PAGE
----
Why do males and females of some species look so different?

Dec 04, 2006
Why do males and females of some species look so different?
Examples of the diversity and magnitude of horn development among horned beetles. Surprisingly, the growth of horns is quite uniform across sexes. Instead, female beetles reabsorb massive amounts of horn tissue grown just a few days earlier. Credit: Courtesy Armin Moczek

Why and how do males and females of the same species often look so different? Armin Mocsek (Indiana University) has shown that in a certain group of insects, sex-differences in appearance are not the product of growing structures in a sex-specific manner, as previously assumed, but rather are generated by the sex-specific loss, or removal, of structures initially grown alike by both males and females.

Studying a group of beetles famous for their dramatic diversity in the development of male-specific horns (which are used in fights over females), Moczek discovered that growth of horns is surprisingly uniform across sexes.

Instead, both sexes undergo a second developmental period during which the female beetles reabsorb massive amounts of horn tissue that they had grown just a few days earlier. The males retain all of their horn tissue into adulthood. As a consequence, fully horned females molt into completely hornless adults.

"From an engineering perspective this seems very inefficient," Moczek says, "especially given that it takes a lot of energy to grow these structures in the first place."

He speculates that growing horns might serve multiple, hidden functions not apparent in the adult, or that the ancestor to the present-day representatives of these beetles actually had horns in both sexes, and that evolution somehow favored the loss of horns in females but not males.

"If this is correct," he argues, "then it seems to have been easier for females to lose their horns by evolving a way to 'ungrow' them, rather than not growing them in the first place. This is yet another example of the quirky paths that evolution has taken to generate the diversity of biological shapes and forms around us."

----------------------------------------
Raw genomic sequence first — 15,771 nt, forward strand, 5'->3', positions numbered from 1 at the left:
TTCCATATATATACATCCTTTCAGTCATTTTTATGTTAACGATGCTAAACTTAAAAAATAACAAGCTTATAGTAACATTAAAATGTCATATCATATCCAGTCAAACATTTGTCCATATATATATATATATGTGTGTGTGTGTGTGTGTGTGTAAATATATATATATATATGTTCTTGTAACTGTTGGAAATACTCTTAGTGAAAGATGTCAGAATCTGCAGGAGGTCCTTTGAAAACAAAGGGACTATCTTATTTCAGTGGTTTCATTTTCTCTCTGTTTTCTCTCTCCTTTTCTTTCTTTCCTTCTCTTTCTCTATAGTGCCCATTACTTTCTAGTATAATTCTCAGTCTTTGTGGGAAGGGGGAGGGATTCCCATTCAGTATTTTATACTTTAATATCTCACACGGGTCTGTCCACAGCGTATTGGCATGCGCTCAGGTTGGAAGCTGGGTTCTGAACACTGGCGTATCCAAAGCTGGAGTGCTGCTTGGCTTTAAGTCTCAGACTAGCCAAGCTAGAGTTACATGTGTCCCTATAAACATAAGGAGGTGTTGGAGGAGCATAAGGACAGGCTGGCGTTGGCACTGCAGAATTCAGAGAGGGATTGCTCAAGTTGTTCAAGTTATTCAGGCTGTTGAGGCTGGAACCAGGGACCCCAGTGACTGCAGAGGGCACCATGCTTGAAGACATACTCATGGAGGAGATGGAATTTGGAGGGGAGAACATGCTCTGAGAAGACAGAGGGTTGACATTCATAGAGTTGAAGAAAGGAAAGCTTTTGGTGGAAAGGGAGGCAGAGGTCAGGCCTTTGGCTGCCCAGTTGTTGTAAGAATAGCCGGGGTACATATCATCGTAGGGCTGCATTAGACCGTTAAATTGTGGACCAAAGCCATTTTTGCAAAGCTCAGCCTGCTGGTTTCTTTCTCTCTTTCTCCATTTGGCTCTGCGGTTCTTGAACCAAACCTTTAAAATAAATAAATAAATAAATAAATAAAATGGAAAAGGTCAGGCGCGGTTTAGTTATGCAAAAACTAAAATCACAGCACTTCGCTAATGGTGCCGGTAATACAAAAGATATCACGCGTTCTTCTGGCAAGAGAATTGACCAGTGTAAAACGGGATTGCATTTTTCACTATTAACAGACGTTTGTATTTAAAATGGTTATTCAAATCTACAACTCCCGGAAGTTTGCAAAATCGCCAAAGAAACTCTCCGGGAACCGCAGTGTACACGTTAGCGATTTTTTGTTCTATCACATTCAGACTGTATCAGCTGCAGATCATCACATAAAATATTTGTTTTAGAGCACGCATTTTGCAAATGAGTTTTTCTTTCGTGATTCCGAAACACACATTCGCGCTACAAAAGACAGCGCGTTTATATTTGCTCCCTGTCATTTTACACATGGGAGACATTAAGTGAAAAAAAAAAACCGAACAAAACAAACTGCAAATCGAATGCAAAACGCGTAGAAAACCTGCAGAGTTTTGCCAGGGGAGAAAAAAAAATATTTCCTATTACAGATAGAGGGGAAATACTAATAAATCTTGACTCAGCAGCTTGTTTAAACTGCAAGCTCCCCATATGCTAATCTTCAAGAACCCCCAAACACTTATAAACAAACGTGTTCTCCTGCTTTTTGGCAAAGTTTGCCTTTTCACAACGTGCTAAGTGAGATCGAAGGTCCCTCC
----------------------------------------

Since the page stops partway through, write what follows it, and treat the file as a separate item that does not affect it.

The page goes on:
Source: University of Chicago

Explore further: First structural insights into how plant immune receptors interact

add to favorites email to friend print save as pdf

Related Stories

Death, tumors harm efforts to save rare rhinos

Apr 04, 2014

Efforts to save critically endangered Sumatran rhinoceroses were dealt a double blow this week with the death of one animal in a US zoo and the discovery of reproductive tumors in another.

Helping to save the rhino

Jan 14, 2014

Research from Victoria University has revealed a way to help secure the future of an endangered species of black rhinoceros in South Africa. Rosalynn Anderson-Lederer, who spent six months working with black ...

Recommended for you

Orchid named after UC Riverside researcher

2 hours ago

One day about eight years ago, Katia Silvera, a postdoctoral scholar at the University of California, Riverside, and her father were on a field trip in a mountainous area in central Panama when they stumbled ...

For resetting circadian rhythms, neural cooperation is key

3 hours ago

Fruit flies are pretty predictable when it comes to scheduling their days, with peaks of activity at dawn and dusk and rest times in between. Now, researchers reporting in the Cell Press journal Cell Reports on April 17th h ...

User comments : 0

More news stories

Fear of the cuckoo mafia

If a restaurant owner fails to pay the protection money demanded of him, he can expect his premises to be trashed. Warnings like these are seldom required, however, as fear of the consequences is enough to ...

Turning off depression in the brain

Scientists have traced vulnerability to depression-like behaviors in mice to out-of-balance electrical activity inside neurons of the brain's reward circuit and experimentally reversed it – but there's ...

Is Parkinson's an autoimmune disease?

The cause of neuronal death in Parkinson's disease is still unknown, but a new study proposes that neurons may be mistaken for foreign invaders and killed by the person's own immune system, similar to the ...